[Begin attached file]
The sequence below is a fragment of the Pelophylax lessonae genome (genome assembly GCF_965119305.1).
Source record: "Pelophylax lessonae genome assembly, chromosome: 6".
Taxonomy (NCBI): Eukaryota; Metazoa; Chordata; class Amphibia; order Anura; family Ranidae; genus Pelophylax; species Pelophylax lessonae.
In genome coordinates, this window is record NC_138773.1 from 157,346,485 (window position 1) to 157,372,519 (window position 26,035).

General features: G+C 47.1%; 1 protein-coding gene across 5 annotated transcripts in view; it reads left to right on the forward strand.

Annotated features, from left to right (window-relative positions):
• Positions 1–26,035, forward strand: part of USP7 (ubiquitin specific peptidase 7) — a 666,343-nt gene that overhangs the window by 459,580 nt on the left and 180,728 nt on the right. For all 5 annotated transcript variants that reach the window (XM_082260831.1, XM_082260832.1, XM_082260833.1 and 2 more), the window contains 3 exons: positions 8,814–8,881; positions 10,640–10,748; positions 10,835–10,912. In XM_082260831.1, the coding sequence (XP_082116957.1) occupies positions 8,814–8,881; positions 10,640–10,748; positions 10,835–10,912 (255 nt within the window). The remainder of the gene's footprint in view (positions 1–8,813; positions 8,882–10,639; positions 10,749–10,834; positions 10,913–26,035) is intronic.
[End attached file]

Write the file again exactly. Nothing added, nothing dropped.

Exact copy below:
The sequence below is a fragment of the Pelophylax lessonae genome (genome assembly GCF_965119305.1).
Source record: "Pelophylax lessonae genome assembly, chromosome: 6".
Taxonomy (NCBI): Eukaryota; Metazoa; Chordata; class Amphibia; order Anura; family Ranidae; genus Pelophylax; species Pelophylax lessonae.
In genome coordinates, this window is record NC_138773.1 from 157,346,485 (window position 1) to 157,372,519 (window position 26,035).

General features: G+C 47.1%; 1 protein-coding gene across 5 annotated transcripts in view; it reads left to right on the forward strand.

Annotated features, from left to right (window-relative positions):
• Positions 1–26,035, forward strand: part of USP7 (ubiquitin specific peptidase 7) — a 666,343-nt gene that overhangs the window by 459,580 nt on the left and 180,728 nt on the right. For all 5 annotated transcript variants that reach the window (XM_082260831.1, XM_082260832.1, XM_082260833.1 and 2 more), the window contains 3 exons: positions 8,814–8,881; positions 10,640–10,748; positions 10,835–10,912. In XM_082260831.1, the coding sequence (XP_082116957.1) occupies positions 8,814–8,881; positions 10,640–10,748; positions 10,835–10,912 (255 nt within the window). The remainder of the gene's footprint in view (positions 1–8,813; positions 8,882–10,639; positions 10,749–10,834; positions 10,913–26,035) is intronic.